It was a tough sell to the lawyer. It was an even tougher sell to her agent at William Morris. I ended up shopping the book proposal myself, without representation. When I ended up getting a $350,000 offer from one of the publishing houses, that’s when everyone started taking it seriously. At that point, her lawyer stepped up and said, You know, I’ve got an agent. He just sold Diana Ross’s book. I think maybe we should talk to this agent. We ended up selling that first book for about $750,000. Having never written a book before, it was a quick learning experience. And Joan taught me one thing: You always say yes and figure out how to do it later. That book was on The New York Times Best Sellers list for, I think, 11 or 12 weeks.
TAYLOR: Had you done any writing in your television production career before you started?
MORTON: I was a frustrated producer who would pay writers for scripts and end up reworking them. They were never exactly what I wanted. At the eleventh hour, I was reworking everything. People ask me all the time if I’ve always had an interest in writing. I guess I did have some interest in it but I always say to my clients, I’m an OK writer, but what I do better than most is capture the voice of the person I’m working with. As Lawrence said, we write in dialogue, we don’t write in prose. I think capturing the voice is the essence of a true collaboration.
TAYLOR: Peter, what about you? Of course, you’ll want to tell us at some point how you went from Tom Watson and the miracle of IBM to General Schwarzkopf and the Gulf War.
PETER PETRE: It seemed like the thing to do at the time. The obvious point about collaboration is that it’s very different from what most writers do, and it takes a certain kind of writer to do it and a certain kind of writer to love it. The way collaboration came into my life was over a plate of sushi. I was eating lunch with the then executive editor of Fortune and I was the person on the computer beat. He mentioned in passing that Tom Watson, Jr. had been by a year before to see the managing editor of the magazine. And I said, Oh, what’s he want? He said, Well, he wanted to work on a book. And I said, Oh.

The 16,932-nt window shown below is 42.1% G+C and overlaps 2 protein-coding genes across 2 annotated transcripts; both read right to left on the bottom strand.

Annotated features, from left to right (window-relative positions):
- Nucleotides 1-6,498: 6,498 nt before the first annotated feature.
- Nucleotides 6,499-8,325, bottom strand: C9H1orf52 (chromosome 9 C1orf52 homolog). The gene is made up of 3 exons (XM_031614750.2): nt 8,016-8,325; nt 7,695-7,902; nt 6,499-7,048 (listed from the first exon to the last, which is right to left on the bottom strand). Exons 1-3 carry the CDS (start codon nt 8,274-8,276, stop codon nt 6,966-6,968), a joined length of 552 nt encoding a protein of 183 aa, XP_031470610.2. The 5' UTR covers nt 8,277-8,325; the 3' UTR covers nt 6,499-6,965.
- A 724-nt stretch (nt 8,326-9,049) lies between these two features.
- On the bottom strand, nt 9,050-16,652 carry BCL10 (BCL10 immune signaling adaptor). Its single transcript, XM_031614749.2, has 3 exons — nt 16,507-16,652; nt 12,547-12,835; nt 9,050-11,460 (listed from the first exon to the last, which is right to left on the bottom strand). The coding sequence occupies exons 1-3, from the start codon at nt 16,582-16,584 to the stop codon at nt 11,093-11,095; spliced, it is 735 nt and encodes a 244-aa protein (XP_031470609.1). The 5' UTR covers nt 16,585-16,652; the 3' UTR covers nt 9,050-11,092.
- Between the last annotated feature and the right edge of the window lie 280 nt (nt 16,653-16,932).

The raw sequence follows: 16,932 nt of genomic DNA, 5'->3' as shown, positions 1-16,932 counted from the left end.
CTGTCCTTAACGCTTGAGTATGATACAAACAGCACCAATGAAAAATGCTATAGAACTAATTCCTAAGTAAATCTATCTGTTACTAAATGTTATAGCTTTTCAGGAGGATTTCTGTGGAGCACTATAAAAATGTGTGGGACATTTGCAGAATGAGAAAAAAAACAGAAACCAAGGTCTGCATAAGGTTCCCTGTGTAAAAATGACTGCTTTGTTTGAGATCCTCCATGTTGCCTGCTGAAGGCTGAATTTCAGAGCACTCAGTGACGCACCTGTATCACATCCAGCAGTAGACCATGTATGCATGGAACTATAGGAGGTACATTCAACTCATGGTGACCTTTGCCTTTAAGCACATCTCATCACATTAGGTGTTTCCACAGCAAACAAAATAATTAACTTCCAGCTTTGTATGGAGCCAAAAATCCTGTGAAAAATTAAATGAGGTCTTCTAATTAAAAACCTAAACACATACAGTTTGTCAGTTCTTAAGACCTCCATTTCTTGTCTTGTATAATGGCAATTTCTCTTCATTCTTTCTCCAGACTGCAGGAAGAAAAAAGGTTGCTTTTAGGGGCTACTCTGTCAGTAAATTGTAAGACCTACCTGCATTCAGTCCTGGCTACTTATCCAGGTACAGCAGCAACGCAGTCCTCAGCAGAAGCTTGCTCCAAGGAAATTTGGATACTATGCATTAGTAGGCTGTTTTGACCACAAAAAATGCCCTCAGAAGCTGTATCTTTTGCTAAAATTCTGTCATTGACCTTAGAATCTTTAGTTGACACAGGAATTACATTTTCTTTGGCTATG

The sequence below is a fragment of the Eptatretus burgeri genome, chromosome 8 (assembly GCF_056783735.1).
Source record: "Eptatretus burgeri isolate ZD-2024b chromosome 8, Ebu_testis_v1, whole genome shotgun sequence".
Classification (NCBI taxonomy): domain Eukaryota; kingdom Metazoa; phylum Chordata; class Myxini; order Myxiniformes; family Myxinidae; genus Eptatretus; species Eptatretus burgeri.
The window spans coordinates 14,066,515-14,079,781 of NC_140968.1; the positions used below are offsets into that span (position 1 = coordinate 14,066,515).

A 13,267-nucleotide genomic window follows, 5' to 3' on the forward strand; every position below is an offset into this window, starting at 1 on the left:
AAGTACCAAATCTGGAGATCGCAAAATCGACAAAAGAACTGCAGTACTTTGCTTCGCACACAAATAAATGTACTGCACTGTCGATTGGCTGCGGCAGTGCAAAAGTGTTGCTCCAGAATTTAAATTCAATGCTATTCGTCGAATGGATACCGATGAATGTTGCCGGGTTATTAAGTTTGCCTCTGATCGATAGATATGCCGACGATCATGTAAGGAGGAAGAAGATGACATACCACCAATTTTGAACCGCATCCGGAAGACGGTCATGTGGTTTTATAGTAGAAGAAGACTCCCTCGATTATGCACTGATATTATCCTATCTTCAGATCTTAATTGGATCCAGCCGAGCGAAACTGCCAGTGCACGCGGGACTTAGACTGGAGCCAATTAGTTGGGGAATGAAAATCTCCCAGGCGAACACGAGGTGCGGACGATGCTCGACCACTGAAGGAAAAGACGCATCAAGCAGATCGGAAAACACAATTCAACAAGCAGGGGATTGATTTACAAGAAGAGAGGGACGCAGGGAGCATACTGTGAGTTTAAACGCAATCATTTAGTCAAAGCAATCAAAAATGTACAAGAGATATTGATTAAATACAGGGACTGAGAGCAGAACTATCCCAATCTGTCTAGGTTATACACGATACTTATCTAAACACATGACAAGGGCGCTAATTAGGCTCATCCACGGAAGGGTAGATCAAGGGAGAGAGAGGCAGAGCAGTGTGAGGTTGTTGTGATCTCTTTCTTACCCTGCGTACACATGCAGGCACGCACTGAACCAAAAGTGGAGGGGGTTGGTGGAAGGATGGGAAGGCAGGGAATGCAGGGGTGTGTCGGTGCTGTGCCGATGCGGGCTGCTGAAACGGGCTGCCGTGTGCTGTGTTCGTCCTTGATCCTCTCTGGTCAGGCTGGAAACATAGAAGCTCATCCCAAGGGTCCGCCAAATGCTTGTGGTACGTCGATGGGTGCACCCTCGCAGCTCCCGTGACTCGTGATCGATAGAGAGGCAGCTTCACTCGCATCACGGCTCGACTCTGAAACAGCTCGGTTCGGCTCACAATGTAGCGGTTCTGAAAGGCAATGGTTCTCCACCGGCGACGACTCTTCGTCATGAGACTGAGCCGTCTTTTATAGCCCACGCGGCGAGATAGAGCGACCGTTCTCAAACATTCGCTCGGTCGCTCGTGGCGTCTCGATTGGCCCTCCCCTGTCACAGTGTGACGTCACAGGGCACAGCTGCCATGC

Tom Watson was the man who took IBM, which was a punch card company, and put it into the computer business. If you remember when computers took over the national imagination, in the ’60s and ’70s, that was Tom Watson’s work. So I said, Gee, what did you say to him? He said, I think the editor told him that we were in the magazine business and not in the book business and to come back when he was finished with this book. And I said, If he ever does come back could you please let me know. Sure enough, about a month later he did come back. He had been terribly crushed the first time around, but we had changed managing editors since then. And the new managing editor, Marshall Loeb, had a real sense of marketing. So I found myself in a room with Marshall and Tom Watson. I had a terrible case of the flu, and I kept my distance. So Marshall said, Well, we’re in the magazine business and not in the book business, but if you would agree to write a magazine article for us, I will give you a writer to work with. And there I was. So that was how I made my connection with Tom. And he and I clicked. We did an article together which was a cover story in the magazine. There was never any question that there would be a book there.
TAYLOR: So serendipity had a lot to do with it.
PETRE: A lot.